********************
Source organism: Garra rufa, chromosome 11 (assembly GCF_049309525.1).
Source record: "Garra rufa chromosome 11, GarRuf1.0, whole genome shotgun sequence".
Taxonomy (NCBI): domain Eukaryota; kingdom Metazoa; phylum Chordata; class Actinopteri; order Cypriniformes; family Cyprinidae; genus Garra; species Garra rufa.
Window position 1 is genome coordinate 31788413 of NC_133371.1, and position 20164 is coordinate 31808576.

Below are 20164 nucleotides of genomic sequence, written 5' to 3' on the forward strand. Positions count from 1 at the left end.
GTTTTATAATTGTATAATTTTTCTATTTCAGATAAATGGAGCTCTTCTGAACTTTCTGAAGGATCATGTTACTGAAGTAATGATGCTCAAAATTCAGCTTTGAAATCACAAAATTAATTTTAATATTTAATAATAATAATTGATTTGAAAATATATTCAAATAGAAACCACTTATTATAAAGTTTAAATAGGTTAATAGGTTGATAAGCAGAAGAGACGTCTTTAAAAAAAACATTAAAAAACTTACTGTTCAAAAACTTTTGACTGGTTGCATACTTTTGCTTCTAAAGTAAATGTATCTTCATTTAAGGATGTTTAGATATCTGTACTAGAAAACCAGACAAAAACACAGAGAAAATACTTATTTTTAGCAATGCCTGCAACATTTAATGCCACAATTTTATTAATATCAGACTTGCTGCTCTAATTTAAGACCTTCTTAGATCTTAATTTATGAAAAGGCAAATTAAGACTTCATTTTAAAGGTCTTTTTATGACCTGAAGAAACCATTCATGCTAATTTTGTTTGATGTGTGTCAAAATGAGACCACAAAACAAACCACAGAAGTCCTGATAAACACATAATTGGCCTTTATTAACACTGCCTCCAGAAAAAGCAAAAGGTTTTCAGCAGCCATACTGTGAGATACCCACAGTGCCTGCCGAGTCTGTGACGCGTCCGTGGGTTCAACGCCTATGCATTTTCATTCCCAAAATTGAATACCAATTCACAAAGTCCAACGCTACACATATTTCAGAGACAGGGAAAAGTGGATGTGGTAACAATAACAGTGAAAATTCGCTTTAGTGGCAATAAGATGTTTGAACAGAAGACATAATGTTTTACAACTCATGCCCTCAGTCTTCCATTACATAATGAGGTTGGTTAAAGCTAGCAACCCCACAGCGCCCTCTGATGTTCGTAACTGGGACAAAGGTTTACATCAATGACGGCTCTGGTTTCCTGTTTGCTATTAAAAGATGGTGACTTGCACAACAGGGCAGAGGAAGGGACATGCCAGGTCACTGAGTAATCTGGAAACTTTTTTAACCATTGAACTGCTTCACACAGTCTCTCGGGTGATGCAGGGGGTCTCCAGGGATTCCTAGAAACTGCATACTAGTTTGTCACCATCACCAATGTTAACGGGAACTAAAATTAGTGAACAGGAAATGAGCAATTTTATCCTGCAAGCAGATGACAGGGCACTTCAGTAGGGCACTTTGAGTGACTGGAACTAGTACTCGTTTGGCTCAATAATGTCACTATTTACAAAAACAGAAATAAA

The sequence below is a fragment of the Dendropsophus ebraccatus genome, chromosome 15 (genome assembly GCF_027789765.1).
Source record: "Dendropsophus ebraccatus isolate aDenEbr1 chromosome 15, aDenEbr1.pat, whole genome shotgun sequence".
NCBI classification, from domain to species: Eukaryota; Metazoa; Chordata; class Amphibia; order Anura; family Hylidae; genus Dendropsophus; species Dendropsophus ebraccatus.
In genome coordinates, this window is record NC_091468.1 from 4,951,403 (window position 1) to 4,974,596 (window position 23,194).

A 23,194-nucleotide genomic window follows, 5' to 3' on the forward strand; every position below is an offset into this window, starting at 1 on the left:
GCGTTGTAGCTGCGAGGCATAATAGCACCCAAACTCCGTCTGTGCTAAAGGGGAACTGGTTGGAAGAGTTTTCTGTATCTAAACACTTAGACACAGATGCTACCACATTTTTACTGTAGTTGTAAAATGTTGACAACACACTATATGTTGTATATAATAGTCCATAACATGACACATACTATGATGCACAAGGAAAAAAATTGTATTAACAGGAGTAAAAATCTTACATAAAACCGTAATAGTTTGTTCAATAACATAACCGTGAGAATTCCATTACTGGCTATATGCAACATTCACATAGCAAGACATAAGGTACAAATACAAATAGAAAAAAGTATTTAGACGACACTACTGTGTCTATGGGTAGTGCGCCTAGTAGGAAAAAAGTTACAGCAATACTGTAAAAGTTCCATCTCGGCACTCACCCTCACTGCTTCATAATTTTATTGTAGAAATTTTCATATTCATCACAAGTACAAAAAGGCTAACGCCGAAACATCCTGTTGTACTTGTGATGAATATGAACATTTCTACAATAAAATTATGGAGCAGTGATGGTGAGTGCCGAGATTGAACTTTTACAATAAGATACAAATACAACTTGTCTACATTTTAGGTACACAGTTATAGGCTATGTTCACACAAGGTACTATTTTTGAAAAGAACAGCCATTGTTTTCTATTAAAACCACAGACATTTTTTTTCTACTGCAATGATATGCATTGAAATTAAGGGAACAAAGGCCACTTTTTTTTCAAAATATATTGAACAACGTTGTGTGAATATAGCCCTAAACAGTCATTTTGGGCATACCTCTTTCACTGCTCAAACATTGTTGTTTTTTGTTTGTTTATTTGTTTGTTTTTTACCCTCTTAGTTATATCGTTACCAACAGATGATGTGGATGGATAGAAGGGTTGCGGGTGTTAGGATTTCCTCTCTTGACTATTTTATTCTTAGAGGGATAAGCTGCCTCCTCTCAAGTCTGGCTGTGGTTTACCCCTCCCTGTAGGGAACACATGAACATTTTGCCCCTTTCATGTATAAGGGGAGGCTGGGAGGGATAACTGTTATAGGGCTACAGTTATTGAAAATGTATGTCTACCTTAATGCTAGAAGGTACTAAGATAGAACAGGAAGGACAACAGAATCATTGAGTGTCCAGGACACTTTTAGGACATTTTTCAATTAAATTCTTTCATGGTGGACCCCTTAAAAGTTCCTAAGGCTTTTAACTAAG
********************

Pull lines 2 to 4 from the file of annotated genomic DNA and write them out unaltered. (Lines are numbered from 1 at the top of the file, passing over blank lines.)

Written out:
Source record: "Garra rufa chromosome 11, GarRuf1.0, whole genome shotgun sequence".
Taxonomy (NCBI): domain Eukaryota; kingdom Metazoa; phylum Chordata; class Actinopteri; order Cypriniformes; family Cyprinidae; genus Garra; species Garra rufa.
Window position 1 is genome coordinate 31788413 of NC_133371.1, and position 20164 is coordinate 31808576.